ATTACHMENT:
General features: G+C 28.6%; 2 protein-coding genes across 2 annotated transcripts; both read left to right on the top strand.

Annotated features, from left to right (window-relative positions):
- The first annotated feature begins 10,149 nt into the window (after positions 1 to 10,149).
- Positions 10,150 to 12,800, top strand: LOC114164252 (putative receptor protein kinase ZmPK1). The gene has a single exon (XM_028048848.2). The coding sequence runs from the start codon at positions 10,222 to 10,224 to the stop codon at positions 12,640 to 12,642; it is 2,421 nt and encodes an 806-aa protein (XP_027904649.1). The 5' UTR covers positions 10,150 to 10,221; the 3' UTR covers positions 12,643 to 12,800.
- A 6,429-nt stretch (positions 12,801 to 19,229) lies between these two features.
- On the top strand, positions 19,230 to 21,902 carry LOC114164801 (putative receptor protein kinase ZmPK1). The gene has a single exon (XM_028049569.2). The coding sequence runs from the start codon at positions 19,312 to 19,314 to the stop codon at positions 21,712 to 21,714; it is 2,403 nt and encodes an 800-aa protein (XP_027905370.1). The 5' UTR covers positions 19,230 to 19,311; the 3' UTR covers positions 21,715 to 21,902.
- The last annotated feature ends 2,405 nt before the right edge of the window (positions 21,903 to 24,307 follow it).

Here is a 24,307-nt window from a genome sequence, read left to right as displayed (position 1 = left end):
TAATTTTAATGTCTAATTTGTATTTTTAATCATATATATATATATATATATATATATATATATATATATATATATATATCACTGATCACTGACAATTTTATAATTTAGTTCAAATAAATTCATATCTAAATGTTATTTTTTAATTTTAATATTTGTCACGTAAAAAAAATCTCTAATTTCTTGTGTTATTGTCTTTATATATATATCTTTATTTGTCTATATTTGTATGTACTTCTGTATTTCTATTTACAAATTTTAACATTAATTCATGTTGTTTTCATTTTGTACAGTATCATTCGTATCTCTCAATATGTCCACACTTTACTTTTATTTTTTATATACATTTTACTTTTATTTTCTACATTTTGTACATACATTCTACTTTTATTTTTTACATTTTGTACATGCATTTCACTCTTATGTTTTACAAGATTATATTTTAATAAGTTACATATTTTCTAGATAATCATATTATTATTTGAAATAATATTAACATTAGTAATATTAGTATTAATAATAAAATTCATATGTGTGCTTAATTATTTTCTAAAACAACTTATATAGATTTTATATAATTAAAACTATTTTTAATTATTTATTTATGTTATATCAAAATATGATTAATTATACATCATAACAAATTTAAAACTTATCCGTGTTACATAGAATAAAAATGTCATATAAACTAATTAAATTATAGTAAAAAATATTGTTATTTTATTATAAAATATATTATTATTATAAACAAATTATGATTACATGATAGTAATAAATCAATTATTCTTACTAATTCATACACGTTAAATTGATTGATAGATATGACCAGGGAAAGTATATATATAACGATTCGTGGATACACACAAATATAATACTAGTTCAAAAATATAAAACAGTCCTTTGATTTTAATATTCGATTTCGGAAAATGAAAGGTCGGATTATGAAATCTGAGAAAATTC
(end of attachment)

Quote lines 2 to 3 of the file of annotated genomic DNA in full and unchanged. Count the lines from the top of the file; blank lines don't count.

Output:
Annotated features, from left to right (window-relative positions):
- The first annotated feature begins 10,149 nt into the window (after positions 1 to 10,149).